And if I know how to read, his words clearly hint that he knew prayers are not always answered even the best of us . So he says, “Nevertheless, (but on the other hand ) not my will but thine be done.” That “nevertheless” is a recognition of the limitations of prayer, an acknowledgement that what he so desperately wants he may not get, so he surrenders his own will in advance. That prayer, and those of millions of others through history, are proof enough that prayers are not always answered in the ways we wish.
There may, of course, be other results from the act of praying. The prayer of Jesus failed of its primary purpose, but one could argue that it may have brought him, finally, the strength and serenity to offer — a few hours later — his forgiveness to those who killed him, and to say with confidence in his dyning moment, “Into thy hands I commit my spirit.” This, alone, would be reason enough to pray, but the logical mind will always be puzzled by the different outcomes of even the most urgent petitionary prayers. I prayed long ago in behalf of my beloved sister, diagnosed with terminal illness. She died anyway. I prayed for a mere acquaintance in similar desperate straits. He lived. Was God responsible for the different results of prayer, or were other factors at work? Logic has no answer, and those who continue to pray do so from that power, at once so powerful and so fragile, which we call faith.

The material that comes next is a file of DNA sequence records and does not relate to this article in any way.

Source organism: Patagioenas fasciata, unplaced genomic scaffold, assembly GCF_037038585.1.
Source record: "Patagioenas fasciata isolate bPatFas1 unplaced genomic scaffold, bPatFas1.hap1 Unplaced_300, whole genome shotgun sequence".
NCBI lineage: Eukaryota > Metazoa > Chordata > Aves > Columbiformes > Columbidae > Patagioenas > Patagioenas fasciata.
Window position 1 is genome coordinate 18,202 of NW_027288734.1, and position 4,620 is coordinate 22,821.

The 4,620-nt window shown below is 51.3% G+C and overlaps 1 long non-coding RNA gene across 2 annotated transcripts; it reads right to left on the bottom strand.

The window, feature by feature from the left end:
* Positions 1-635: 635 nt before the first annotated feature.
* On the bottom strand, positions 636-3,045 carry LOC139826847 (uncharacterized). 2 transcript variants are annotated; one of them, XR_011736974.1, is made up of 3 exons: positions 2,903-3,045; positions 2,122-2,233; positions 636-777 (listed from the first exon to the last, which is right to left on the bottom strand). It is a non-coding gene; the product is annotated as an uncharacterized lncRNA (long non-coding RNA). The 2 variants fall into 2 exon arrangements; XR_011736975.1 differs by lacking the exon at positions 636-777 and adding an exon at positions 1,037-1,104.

But faith and reason are often in severe conflict, and perhaps that isn’t all bad. A faith never touched by troubled doubt may become so arrogant that honesat people are put off by it. Most of us become less positive about some things as years and experiences pile up. It was at the end of 50 years of ministry, that the man I have referred to earlier, Leslie Weatherhead, wrote a tremendously helpful book whose title must have shocked many people. He called it The Christian Agnostic , and the title pointed directly to himself as a lifelong student of faith who came at last to confess how often he had to say about some of faith’s most urgent questions, “I don’t know….I shall try to walk in the ways of my Lord, but about some of the theological issues, I don’t know.”